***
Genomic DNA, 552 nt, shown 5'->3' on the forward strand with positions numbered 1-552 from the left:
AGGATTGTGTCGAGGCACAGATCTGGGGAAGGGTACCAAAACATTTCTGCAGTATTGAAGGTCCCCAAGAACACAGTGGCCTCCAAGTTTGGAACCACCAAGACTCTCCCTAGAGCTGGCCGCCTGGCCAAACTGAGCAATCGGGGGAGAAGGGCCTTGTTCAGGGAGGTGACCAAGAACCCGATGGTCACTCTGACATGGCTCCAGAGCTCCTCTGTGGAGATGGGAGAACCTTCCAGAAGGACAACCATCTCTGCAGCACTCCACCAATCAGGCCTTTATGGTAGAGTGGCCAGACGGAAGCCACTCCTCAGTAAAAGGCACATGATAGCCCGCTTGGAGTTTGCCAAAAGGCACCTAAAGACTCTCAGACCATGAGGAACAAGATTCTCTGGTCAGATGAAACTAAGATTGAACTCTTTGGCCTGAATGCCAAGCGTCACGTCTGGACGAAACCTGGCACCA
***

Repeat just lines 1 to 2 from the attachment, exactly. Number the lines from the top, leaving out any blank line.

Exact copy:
Genomic DNA, 552 nt, shown 5'->3' on the forward strand with positions numbered 1-552 from the left:
AGGATTGTGTCGAGGCACAGATCTGGGGAAGGGTACCAAAACATTTCTGCAGTATTGAAGGTCCCCAAGAACACAGTGGCCTCCAAGTTTGGAACCACCAAGACTCTCCCTAGAGCTGGCCGCCTGGCCAAACTGAGCAATCGGGGGAGAAGGGCCTTGTTCAGGGAGGTGACCAAGAACCCGATGGTCACTCTGACATGGCTCCAGAGCTCCTCTGTGGAGATGGGAGAACCTTCCAGAAGGACAACCATCTCTGCAGCACTCCACCAATCAGGCCTTTATGGTAGAGTGGCCAGACGGAAGCCACTCCTCAGTAAAAGGCACATGATAGCCCGCTTGGAGTTTGCCAAAAGGCACCTAAAGACTCTCAGACCATGAGGAACAAGATTCTCTGGTCAGATGAAACTAAGATTGAACTCTTTGGCCTGAATGCCAAGCGTCACGTCTGGACGAAACCTGGCACCA